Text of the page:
Lucifer: Lucifer I

The Oath and Cathedral exiles see the light

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Lucifer’s debut album sees them going beyond the Sabbath-worship of the recent Anubis single to explore a more classic approach of atmospheric, 70s-tinged proto-metal.

Former The Oath vocalist Johanna Sadonis and Cathedral axeman Gaz Jennings are a pact made in Hades, the pair striving to craft something more poignant than the numerous female-fronted occult rock bands currently at large.

Straight from the opening strains of Abracadabra, Gaz’s trademark proto-metal riffs are superbly complemented by strong lilting vocals that effortlessly intone above, and songs flow rather than bounce along.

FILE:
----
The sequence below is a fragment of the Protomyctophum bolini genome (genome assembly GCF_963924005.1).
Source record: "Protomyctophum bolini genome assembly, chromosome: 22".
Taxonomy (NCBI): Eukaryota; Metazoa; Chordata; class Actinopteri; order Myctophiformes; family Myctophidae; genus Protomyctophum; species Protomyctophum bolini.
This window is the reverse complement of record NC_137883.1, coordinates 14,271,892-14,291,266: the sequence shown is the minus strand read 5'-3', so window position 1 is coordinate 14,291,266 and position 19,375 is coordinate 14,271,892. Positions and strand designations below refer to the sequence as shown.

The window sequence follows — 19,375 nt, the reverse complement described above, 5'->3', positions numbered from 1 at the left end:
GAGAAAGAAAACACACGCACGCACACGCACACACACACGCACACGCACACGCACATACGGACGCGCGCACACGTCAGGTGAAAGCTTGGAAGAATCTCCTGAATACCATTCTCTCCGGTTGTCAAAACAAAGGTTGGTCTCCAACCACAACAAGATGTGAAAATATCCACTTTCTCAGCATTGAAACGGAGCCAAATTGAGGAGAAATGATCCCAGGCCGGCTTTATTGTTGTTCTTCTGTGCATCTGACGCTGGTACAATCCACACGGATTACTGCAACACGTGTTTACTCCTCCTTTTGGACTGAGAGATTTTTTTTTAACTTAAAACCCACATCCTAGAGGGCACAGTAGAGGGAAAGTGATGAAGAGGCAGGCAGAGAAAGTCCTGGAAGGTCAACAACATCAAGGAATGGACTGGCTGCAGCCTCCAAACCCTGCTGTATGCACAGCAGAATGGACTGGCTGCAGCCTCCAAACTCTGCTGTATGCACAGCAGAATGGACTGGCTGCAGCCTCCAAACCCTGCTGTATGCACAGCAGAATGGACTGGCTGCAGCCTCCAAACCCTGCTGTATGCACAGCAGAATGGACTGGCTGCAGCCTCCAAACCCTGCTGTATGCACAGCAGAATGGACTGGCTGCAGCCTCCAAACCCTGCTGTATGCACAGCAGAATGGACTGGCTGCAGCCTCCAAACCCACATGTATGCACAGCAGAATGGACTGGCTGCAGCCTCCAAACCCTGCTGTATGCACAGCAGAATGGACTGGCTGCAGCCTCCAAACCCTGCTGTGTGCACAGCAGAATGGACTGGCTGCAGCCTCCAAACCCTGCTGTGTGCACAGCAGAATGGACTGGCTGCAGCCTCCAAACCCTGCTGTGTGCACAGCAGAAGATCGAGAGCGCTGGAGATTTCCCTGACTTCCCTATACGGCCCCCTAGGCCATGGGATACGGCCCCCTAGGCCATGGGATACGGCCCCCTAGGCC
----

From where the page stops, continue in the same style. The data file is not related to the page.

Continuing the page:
Lucifer focus more on creating moody sentiment and depth rather than an all-out assault as swelling tempos shift together dexterously to form a more classic, mature sound. The slower moments on tracks such as the appropriately named Sabbath or the lengthy White Mountain prove to be the most monolithic and satisfactory and offer up some sublime twin-lead guitar flourishes with some solid drum fills to pin down the cosmic nod.

At a time when countless bands are attempting to plunder the glory days of prog rock and heavy 70s swagger, Lucifer come out on top offering a more genuine and subtle approach that still packs a punch./o:p